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Re: What problem is this task force trying to solve and why?

From: Michael Champion <Michael.Champion@microsoft.com>
Date: Tue, 21 Dec 2010 19:51:16 +0000
To: Henri Sivonen <hsivonen@iki.fi>, "public-html-xml@w3.org" <public-html-xml@w3.org>
Message-ID: <C93641D4.860E%michael.champion@microsoft.com>

On 12/21/10 8:41 AM, "Henri Sivonen" <hsivonen@iki.fi> wrote:

>Wrapping up HTML5 mainly has Patent Policy and public relations effects.
>Those are important things, sure, but wrapping up HTML5 doesn't change
>the technical constraints.

I strongly disagree that Recommendations are just for PP and PR. Concrete
Recommendations put a stake in the ground for the *users*. Implementers
always want to revise continuously, but mainstream website developers need
to know what is really stable and what they can count on for years to

On the other hand, the "technical constraints" are evolving continuously.
For example, the "technical constraint" that IE doesn't support XHTML is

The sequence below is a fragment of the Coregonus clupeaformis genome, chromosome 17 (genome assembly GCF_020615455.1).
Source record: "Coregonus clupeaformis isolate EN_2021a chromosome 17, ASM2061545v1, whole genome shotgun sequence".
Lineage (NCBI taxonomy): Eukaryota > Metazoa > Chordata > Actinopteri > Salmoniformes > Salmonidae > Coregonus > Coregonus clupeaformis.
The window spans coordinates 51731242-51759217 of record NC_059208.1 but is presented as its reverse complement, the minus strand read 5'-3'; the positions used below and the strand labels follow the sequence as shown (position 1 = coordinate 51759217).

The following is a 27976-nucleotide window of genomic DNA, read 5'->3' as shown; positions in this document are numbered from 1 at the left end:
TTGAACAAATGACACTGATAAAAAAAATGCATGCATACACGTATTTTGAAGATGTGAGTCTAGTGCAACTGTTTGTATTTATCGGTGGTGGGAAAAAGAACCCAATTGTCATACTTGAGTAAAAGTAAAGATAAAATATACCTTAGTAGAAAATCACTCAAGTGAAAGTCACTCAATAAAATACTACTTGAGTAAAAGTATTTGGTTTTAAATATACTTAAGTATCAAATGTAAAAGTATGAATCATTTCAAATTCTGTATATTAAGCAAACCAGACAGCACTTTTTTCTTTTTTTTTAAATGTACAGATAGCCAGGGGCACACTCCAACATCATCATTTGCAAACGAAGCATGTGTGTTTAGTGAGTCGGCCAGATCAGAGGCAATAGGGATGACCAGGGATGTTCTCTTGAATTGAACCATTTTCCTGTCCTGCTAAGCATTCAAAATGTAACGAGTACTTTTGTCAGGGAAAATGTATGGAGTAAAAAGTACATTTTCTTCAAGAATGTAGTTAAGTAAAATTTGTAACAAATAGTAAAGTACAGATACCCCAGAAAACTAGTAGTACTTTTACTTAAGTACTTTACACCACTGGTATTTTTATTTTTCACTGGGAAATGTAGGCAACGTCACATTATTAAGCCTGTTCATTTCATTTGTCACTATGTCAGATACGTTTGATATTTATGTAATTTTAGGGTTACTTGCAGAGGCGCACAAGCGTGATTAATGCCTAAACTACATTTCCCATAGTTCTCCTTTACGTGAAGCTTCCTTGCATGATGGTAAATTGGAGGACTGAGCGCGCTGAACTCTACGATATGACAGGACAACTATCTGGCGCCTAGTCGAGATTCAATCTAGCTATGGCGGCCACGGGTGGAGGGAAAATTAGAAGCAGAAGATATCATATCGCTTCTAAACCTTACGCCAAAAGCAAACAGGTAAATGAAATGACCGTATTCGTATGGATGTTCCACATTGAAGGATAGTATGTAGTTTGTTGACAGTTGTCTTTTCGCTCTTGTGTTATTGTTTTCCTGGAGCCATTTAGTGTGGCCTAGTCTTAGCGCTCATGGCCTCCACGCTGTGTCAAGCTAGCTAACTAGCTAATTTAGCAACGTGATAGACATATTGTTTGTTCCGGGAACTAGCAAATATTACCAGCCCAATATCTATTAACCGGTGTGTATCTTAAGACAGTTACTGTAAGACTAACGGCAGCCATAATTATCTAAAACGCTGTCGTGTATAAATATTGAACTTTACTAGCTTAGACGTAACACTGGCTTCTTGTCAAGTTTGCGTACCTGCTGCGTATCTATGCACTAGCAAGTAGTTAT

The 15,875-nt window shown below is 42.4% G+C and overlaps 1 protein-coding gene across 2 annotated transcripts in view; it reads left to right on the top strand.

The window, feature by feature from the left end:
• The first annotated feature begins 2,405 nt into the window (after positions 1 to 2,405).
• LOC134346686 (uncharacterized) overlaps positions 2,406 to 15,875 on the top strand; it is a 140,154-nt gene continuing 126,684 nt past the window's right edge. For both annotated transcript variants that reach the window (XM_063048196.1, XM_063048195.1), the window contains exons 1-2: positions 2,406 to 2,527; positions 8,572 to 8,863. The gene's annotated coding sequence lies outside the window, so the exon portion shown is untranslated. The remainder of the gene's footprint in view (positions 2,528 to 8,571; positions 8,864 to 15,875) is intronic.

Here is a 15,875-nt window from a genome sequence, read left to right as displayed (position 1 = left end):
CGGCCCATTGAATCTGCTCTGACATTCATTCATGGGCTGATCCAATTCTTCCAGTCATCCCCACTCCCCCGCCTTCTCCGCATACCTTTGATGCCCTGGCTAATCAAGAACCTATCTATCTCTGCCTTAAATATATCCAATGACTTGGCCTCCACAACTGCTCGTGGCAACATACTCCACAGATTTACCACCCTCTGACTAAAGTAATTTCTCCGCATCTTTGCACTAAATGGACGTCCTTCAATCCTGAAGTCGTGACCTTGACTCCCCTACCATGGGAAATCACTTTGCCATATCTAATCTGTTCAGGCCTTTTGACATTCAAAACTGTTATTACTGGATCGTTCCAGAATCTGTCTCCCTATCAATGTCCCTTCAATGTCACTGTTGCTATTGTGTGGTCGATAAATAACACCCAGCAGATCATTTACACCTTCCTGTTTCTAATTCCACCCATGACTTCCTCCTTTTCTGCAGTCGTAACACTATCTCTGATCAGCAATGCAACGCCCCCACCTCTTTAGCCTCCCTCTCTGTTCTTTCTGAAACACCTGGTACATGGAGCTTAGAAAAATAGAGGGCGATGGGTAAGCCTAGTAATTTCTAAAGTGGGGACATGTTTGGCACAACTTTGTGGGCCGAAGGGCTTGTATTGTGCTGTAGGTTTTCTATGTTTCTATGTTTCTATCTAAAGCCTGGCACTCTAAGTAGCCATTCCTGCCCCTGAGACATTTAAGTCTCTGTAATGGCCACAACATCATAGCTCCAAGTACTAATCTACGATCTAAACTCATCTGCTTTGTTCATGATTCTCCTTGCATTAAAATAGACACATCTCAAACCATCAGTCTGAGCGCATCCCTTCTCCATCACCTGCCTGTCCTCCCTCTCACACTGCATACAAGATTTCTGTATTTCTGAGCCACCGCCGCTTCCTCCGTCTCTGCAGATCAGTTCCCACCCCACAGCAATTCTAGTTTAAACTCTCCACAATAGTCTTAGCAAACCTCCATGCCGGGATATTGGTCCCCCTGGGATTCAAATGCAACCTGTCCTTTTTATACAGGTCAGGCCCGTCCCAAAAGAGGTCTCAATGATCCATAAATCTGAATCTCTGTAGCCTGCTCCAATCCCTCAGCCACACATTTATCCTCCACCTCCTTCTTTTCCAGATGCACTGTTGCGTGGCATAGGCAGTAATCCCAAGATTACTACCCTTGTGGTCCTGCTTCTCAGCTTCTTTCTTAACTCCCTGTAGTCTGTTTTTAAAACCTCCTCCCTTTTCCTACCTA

resolved in IE9, so a pure XML solution to the (X)HTML namespaces use case
is at least plausible going forward. Furthermore, it's a hard question to
decide  whether a proposed change to the HTML v.x parsing algorithm would
do more harm by breaking rendering of existing sites than it would do good
by empowering users who want to leverage both XML and HTML.  I think
that's the kind of thing this task force should discuss -- assess the
seriousness of the problems with HTML5 and XML as they stand vs the
feasibility and consequences of proposed solutions.
Received on Tuesday, 21 December 2010 19:51:51 UTC

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